Humanoid robots with human-like bodies may soon help humans perform a wide range of tasks. For many robots, such tasks involve collecting objects of different shapes, weights, and sizes. While many modern humanoid robots are capable of lifting small and light objects, lifting bulky or heavy objects is often more difficult. In fact, if the object is too large or heavy, the robot can break or drop it. To address this problem, researchers at Johns Hopkins University and the National University of Singapore (NUS) have developed a method that allows robots to determine if they can lift a heavy box with unknown physical properties, TechXplore reports.
“We were particularly interested in how a humanoid robot could speculate about the possibility of lifting a box of unknown physical parameters,” Yuanfeng Han, one of the researchers who conducted the study, told TechXplore. “To accomplish such a complex task, the robot usually needs to first determine the physical parameters of the box and then create a safe and stable trajectory of movement of the whole body to lift the box.”
The process by which a robot generates motion paths that enable it to lift objects can be computationally intensive. In fact, humanoid robots usually have more freedom, and yet the movement that their body requires to lift an object must meet several restrictions. This means that if the box is too heavy or it’s center of mass is too far from the robot, it will most likely be unable to complete this movement.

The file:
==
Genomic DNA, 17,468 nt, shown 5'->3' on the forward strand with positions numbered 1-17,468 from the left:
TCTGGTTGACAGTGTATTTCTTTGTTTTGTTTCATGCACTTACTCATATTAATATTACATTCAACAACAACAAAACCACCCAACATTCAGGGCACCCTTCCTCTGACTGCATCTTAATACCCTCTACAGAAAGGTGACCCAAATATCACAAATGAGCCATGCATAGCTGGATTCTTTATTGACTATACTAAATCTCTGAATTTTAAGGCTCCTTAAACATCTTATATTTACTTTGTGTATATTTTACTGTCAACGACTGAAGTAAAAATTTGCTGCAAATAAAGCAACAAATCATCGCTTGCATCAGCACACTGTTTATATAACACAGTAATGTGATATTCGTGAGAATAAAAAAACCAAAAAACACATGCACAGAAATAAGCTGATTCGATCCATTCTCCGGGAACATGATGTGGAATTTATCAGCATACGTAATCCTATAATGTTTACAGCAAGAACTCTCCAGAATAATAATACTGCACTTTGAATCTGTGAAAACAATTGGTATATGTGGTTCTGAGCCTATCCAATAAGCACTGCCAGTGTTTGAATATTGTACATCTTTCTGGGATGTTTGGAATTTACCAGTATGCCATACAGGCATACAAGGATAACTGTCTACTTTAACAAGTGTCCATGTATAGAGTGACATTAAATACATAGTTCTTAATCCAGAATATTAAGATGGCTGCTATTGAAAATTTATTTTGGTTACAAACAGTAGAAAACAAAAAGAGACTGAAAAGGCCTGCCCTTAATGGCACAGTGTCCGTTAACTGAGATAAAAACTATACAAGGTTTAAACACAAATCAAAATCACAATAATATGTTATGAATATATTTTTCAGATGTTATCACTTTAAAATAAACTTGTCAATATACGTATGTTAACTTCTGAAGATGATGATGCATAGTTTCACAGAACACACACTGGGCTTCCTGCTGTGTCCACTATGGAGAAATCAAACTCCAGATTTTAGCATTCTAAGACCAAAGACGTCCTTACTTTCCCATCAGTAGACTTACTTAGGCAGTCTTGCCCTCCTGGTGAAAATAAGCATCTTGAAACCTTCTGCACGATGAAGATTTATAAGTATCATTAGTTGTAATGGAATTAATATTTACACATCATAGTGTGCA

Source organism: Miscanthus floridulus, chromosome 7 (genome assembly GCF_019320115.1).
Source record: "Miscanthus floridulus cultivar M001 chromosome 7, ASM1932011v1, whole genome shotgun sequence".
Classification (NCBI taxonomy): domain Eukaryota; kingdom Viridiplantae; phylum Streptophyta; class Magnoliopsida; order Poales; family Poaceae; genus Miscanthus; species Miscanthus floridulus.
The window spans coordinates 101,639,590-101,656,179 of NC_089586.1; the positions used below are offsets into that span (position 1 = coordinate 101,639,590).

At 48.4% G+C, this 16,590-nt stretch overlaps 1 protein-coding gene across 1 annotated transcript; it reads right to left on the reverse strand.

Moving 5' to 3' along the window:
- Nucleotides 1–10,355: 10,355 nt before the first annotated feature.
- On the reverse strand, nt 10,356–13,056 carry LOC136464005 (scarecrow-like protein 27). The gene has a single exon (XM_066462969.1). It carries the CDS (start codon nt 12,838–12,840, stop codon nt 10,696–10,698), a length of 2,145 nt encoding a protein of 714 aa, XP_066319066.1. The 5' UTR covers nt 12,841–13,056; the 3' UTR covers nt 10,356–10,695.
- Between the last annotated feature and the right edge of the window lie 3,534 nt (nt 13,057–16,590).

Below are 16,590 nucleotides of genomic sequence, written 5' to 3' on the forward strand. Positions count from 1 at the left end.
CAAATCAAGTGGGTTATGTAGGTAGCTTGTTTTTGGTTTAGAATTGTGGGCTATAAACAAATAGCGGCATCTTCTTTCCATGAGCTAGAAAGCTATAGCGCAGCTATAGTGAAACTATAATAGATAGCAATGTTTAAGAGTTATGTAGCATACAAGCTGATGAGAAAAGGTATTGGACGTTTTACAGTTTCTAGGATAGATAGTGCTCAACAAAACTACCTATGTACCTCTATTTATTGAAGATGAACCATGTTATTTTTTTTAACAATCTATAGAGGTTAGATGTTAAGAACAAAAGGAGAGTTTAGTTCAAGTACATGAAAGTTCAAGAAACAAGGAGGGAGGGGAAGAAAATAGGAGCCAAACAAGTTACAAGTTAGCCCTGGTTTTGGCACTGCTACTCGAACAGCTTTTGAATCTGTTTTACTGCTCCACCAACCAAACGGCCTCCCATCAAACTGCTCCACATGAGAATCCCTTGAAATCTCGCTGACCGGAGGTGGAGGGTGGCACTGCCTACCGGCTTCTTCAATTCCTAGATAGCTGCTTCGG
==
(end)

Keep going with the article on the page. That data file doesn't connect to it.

“Think of us humans as we try to figure out if we can lift a heavy object like a dumbbell,” Han explained. – First, we interact with the dumbbell to get a certain sense of the object. Then, based on our previous experience, we kind of know if it is too heavy for us to lift or not. Likewise, our method begins by constructing a trajectory table that stores the various allowable lifting movements for the robot, corresponding to the physical range of the box using simulation. The robot then considers this table as information from its previous experience. ”
The technique, developed by Khan in collaboration with his colleague Ruixin Li and his leader Gregory S. Chirikjian (professor and head of the mechanical engineering department at NUS), allows the robot to gain an idea of the inertial parameters of the box after a brief interaction. The robot then revisits the trajectory table created by this method and checks if it includes a lifting motion that would allow it to lift the box with these calculated parameters.
If such a movement or trajectory exists, then lifting the box is considered possible and the robot can immediately complete the task. If not, then the robot considers the task to be beyond its capabilities.
“Our method can dramatically improve efficiency when performing practical pick and place tasks, especially if they are repetitive,” concludes Han. “In our future work, we plan to apply the approach to various objects or lifting tasks.”